Former Premier Su Tseng-chang spoke at an event marking the 40th anniversary of the National Endowment for Democracy Nov. 14 in Washington, D.C., the Ministry of Foreign Affairs said.
According to the MOFA, Su delivered remarks on behalf of President Tsai Ing-wen, who received the U.S.-based think tank’s Democracy Service Medal from NED President Damon Wilson during his visit to Taiwan in July.
Quoting Tsai’s acceptance speech, Su said the honor is a recognition of the efforts of Taiwan’s people in pursuing and defending democracy. During his term under Tsai’s leadership, there was no shortage of challenges such as COVID-19, the Russia-Ukraine war and a global economic slowdown, he said.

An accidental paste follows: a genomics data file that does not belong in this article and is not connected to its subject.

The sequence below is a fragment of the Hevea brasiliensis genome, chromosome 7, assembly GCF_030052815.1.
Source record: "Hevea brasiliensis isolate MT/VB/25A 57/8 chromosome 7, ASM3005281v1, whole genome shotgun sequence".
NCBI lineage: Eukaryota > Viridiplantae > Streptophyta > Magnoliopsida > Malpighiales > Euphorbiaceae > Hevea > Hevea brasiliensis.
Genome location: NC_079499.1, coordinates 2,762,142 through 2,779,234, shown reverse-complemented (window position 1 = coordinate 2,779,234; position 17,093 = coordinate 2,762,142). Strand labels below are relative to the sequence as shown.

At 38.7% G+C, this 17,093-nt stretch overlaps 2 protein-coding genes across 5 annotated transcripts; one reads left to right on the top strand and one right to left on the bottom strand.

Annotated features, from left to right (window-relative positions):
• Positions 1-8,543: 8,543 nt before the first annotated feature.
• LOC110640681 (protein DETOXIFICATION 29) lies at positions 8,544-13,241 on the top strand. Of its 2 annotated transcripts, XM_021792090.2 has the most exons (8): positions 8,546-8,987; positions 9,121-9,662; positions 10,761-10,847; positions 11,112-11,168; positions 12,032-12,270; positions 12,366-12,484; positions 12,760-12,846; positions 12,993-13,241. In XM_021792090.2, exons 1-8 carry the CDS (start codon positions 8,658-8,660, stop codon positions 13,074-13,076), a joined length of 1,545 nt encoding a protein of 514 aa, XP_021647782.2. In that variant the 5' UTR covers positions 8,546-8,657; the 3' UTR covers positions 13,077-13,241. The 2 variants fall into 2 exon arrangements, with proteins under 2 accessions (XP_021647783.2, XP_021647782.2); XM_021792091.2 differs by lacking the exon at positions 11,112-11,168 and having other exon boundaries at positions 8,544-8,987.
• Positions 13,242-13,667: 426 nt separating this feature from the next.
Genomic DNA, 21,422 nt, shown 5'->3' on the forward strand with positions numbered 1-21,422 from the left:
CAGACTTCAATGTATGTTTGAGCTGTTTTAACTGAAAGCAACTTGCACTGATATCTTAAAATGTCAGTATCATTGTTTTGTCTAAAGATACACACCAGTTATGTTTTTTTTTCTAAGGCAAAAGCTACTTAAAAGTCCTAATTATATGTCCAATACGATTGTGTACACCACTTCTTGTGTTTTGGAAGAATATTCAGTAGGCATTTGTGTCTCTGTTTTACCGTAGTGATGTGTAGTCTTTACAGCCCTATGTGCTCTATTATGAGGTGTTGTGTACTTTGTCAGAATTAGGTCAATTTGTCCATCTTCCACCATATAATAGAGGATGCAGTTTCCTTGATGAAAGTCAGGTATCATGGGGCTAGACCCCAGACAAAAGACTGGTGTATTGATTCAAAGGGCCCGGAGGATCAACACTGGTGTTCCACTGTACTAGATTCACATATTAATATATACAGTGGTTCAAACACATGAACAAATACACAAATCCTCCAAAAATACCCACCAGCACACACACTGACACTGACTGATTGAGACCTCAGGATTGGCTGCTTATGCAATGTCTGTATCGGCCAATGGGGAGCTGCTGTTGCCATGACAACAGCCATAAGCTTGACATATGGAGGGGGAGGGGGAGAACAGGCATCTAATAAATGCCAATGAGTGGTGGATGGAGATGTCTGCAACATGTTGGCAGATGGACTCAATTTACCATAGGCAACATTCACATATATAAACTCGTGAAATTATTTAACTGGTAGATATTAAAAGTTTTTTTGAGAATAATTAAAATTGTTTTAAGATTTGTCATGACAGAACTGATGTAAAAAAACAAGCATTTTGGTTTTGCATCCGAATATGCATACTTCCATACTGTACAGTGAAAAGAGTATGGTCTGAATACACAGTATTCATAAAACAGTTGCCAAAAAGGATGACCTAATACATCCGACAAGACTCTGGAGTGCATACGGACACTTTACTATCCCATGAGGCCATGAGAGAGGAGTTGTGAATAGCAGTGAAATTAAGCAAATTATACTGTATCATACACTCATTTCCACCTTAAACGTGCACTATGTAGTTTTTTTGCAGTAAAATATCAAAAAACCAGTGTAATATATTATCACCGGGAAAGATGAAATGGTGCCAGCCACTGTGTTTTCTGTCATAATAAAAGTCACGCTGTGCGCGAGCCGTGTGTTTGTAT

Thanks to the president’s steadfast leadership and joint efforts between the public and private sectors, Taiwan has emerged stronger and more resilient than ever, Su said. The country will continue to work with its like-minded partners, including the NED, to ensure that democracy will prevail, he added.
U.S. Senator Dan Sullivan also took the opportunity to recognize President Tsai for her efforts in advancing Taiwan-U.S. relations and promoting peace, freedom and security across the Taiwan Strait. He stressed the importance of Taiwan to global democracy and praised the people of Taiwan for embracing the true meaning of democracy.
According to the MOFA, other notable participants at the event included Estonian Prime Minister Kaja Kallas, U.S. Ambassador to the U.N. Linda Thomas-Greenfield, U.S. Senator Jeanne Shaheen and U.S. Representatives Barbara Lee, Joe Wilson, Mario Diaz-Balart, Jason Crow and Joaquin Castro. (SFC-E)
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